WuphonsReach Re:I send bulk email.. (139 comments)

I send bulk email for an opt-in list with mailman (opt in as in you have to walk in the store and physically write your email on our sign up sheet).

It's not opt-in unless you send out a verification email to the address on the sign-up sheet. You have zero guarantee that the person writing down that address has the permission of the person who receives mail at that address. That verification email should explain how you obtained the address and require action on the recipient's part in order to remain on the list. If you get no response or the recipient takes no action, you should throw away that record.

No, you're not allowed to do advertising in that initial mailing either. And those "asking permission" emails should go out sooner (within a week) rather then later (months+).

about three weeks ago
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Ask Slashdot: How Useful Are DMARC and DKIM?

WuphonsReach Re:working as designed? (139 comments)

It breaks a few mailing (discussion, not advertising) list programs (such as my uni's one) if you send from a SPF protected address because the list server forwards it with you address in the from boxs. Other then that it works well.

Then that mailing list is poorly maintained. I belong to dozens of mailing lists on a domain with very restrictive SPF records and have never had issues.

If you allow the mailing list to forge your email address, then *everyone* can forge your email address. The better mailing list software no longer forges your email address on outbound mail.

about three weeks ago
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Ask Slashdot: How Useful Are DMARC and DKIM?

WuphonsReach Re:working as designed? (139 comments)

SPF is all about preventing joe-jobs where someone sends out malicious email and uses your email address to do it.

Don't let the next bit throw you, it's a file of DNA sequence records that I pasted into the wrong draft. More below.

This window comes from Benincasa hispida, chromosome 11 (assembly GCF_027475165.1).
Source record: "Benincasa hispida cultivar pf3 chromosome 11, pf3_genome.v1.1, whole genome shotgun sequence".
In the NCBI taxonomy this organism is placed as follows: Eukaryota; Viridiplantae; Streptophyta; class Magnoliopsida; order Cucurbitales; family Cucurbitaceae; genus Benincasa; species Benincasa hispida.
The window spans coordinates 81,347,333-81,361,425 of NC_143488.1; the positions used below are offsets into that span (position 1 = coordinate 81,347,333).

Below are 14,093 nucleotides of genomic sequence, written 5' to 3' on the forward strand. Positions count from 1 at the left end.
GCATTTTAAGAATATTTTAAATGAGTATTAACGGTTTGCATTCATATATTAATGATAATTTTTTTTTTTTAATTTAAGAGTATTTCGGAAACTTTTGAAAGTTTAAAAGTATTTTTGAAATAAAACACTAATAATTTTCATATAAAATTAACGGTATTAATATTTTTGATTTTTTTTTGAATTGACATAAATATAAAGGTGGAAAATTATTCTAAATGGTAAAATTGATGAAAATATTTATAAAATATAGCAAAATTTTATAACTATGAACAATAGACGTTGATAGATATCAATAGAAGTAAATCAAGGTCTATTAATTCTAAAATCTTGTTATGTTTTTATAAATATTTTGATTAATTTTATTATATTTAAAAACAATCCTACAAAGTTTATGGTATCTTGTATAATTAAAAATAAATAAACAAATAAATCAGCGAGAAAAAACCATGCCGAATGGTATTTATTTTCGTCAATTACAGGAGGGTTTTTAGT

With properly configured SPF records (with "-all"), you're telling all of the mail servers of the world (or the majority which support SPF) that if the email doesn't come from a select (and small) group of IP addresses that they should discard it. A message that fails SPF verification is a very bad thing in most spam software and will get a severe down-vote.

That being said, SPF is not anti-spam - it's anti-forgery. DKIM is also anti-forgery.

(Yes there are teething pains with putting SPF on your domain. But you don't have to use it. But if you can, you should.)

about three weeks ago
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Will HP's $200 Stream 11 Make People Forget About Chromebooks?

WuphonsReach Re:No (232 comments)

My older Thinkpad T61p is around 6.0 lbs. We just got a T440s (which is Lenovo's thin version of the T440) and it's about 3.5 lbs. Macbook air units are 2.4-3.0 lbs.

(I was curious as to weights of various devices. And most of those figures don't include the weight of the charger.)

about three weeks ago
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Debate Over Systemd Exposes the Two Factions Tugging At Modern-day Linux

WuphonsReach Re:Are you sure? (863 comments)

Eh, I'm looking forward to Systemd because it will be an improvement over init.d scripts. Especially when you have multiple services that depend on other services being up and running.

In today's world, you have to write some other non-standard script or use some other non-standard hack of the original init scripts to make sure that X starts before Y and that Z also gets notified that X restarted. That's a major pain point for anyone who doesn't depend solely on monolithic apps. Such as a mail server... (clamd, amavisd, postfix, dovecot, sogod all intertwined).

That being stated - there's no way I will roll out RHEL 7 or CentOS 7 until the 7.1 or 7.2 release (i.e. sometime in late 2015). I'm not convinced yet that systemd is fully baked yet. I have the same stance on btrfs, which is still a technology preview.

And binary logs are not a huge deal when it will make it far easier to find an event without having to look at a dozen different log files, each with a slightly different naming scheme or location. While the current log viewing tools are rudimentary, I expect that we'll see improved tools as people scratch the itches. The problem with binary logs is that people have really only dealt with Window's proprietary implementation (which is has been sucky for a decade-plus). There's no way to copy the log files off to a second server (if you can get the drives mounted) and the built-in log viewing tool is just horrible.

about a month ago
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OwnCloud Dev Requests Removal From Ubuntu Repos Over Security Holes

WuphonsReach Re:Drop owncloud (126 comments)

Try seafile - not saying they cover everything, but for file sync, it seems to work very well (and scales better then Owncloud when you have a few thousand files).

about a month ago